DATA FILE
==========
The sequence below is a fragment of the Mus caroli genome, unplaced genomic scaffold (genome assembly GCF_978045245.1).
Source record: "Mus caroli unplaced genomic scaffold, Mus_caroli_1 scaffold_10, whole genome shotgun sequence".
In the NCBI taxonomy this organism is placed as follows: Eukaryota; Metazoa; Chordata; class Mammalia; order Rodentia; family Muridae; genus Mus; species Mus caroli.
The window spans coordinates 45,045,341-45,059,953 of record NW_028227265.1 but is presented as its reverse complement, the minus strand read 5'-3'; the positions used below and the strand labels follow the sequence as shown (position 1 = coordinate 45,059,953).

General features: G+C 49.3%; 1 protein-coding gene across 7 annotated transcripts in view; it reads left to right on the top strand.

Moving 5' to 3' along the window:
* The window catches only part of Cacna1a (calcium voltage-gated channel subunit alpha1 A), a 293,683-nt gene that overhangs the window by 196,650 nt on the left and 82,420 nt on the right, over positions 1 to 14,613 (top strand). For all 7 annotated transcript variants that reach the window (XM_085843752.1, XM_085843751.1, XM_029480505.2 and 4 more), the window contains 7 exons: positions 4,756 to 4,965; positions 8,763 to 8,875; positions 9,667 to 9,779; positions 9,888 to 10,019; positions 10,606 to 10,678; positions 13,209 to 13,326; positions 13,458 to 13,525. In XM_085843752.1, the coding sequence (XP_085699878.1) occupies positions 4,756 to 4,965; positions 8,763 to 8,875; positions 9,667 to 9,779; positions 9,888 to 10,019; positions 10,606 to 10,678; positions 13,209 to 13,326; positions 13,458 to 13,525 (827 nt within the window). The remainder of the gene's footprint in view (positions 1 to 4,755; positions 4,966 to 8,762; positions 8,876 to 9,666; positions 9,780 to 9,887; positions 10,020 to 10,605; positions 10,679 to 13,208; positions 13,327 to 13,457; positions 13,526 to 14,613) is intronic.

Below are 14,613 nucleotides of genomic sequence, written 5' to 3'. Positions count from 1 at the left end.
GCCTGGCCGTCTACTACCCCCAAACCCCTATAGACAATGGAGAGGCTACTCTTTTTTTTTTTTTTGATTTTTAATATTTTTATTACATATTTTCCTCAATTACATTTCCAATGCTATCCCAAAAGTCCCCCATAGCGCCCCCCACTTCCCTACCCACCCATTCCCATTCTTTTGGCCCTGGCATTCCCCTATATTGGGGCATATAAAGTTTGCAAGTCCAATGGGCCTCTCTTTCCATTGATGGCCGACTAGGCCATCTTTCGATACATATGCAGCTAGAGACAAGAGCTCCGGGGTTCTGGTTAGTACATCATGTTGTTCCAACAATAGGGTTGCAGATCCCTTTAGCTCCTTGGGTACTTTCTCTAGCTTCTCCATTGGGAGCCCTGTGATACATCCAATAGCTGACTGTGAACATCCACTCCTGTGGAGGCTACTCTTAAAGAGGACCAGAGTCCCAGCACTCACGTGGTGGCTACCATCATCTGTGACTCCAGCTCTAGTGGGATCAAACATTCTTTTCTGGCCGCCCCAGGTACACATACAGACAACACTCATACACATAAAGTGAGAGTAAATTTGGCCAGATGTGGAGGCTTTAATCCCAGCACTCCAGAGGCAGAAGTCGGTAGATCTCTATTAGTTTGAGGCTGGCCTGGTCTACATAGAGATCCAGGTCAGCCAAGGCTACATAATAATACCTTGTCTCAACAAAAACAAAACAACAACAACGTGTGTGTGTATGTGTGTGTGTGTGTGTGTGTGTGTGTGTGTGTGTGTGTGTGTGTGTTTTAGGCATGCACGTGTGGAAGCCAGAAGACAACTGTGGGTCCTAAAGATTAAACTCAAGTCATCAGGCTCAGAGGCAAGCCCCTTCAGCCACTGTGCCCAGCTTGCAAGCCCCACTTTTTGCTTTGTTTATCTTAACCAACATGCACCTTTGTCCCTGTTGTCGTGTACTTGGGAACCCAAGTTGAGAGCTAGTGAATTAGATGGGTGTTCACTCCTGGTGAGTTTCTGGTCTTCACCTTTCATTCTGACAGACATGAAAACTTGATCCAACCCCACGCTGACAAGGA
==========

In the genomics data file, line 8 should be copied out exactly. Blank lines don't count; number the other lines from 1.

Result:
Below are 14,613 nucleotides of genomic sequence, written 5' to 3'. Positions count from 1 at the left end.